Early in the year of 1960 a 'sporty' Monza model was offered with bucket seats, full wheel covers and full vinyl interior. This sporty 1960 model was to really 'drive' Corvair sales and attract the interest of enthusiasts in the coming years.  Even during this early period the Corvair was developing a following and was considered one of the 'sportier' compacts, sometimes being referred to as a 'poor man's Porsche'.

   As part of the 1962 model year, Chevrolet introduced a new line, the Chevy II. The initial Corvair had been positioned as an economy car, but it was much more successful with the plusher trim and sportier image of the Monza model which sold well in 1961.

   Ford responded with the Falcon, that was its entrance into the compact car race. The Falcon was an uncomplicated little car that was available in two-door or four-door sedans, and station wagons. The styling gave hints that they were Ford products, but was remarkably simple and attractive. Ford said it was “the world’s most successful new car.” Its sales took off for the stratosphere from the first day. Ford’s little Falcon was a true success story in the annals of automotive corporate history .

    Chrysler had its Valiant. It was conventional in layout, but actually was extraordinary in its new features. The Valiant was sold as separate brand in the first year, but subsequently displayed Plymouth logos. The first generation was launched in 1960 and lasted until 1962. It consisted of a unibody car. It was restyled in 1963 then totally redesigned in a style reminescent of European cars of the time. From 1963 on, Dodge used the Valiant as a base for it's Dart models.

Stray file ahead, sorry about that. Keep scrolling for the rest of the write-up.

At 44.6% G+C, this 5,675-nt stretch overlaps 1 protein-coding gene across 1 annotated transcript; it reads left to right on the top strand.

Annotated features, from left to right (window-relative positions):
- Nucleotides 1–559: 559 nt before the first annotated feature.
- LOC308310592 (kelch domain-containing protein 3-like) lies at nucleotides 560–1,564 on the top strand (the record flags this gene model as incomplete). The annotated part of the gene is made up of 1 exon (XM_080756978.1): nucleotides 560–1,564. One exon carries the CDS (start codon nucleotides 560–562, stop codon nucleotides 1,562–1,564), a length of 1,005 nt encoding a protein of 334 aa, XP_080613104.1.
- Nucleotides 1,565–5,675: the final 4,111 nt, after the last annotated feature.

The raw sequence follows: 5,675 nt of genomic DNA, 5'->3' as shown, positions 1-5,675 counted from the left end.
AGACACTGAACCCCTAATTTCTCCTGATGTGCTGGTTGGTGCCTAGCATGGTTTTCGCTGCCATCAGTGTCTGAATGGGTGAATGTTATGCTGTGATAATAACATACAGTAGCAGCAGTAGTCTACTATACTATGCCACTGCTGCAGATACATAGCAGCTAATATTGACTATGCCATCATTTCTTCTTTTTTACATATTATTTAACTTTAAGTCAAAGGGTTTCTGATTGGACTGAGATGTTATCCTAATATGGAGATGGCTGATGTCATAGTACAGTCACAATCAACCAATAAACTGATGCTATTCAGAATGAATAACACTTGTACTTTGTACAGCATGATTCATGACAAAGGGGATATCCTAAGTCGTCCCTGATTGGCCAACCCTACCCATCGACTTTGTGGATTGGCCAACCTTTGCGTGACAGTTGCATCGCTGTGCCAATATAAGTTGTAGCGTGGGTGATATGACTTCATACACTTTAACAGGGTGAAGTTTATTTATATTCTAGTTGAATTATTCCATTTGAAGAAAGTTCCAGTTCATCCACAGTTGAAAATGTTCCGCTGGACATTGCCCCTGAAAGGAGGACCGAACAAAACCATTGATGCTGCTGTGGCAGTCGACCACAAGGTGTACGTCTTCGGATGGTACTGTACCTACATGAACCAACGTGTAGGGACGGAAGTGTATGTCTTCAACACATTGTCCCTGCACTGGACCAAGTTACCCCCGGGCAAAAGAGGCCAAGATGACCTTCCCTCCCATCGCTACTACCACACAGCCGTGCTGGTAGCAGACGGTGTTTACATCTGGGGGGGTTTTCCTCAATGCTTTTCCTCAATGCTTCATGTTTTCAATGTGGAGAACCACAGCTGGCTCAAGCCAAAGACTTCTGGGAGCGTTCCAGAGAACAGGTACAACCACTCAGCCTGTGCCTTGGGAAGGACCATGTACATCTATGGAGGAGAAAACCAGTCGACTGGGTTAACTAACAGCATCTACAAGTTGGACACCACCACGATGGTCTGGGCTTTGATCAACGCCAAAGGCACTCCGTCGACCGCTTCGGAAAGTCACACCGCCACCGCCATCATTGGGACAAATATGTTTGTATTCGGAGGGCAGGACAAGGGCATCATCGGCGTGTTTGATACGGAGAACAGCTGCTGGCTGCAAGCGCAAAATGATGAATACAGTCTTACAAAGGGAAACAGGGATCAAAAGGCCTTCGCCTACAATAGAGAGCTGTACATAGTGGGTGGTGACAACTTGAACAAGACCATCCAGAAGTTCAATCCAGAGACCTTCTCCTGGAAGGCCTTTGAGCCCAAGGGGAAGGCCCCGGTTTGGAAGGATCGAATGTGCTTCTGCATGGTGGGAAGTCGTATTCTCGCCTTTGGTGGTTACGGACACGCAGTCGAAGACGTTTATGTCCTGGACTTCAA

The only survivor of the Detroit compacts, the Valiant lived up to 1976 when it was replaced by the Volare and its Dodge clone the Aspen. From it's creation the Valiant and it's various imitations had found a market, but although profitable, that market did not suffice to stop Plymouth from decline.

    In fact, the paradox is that the success of the Valiant led Plymouth to make another costly mistake. Assuming the mood for smaller 1960's cars, it downsized it's whole fleet. Unfortunately, the majority of customers still wanted larger cars, and Plymouth lost more market share.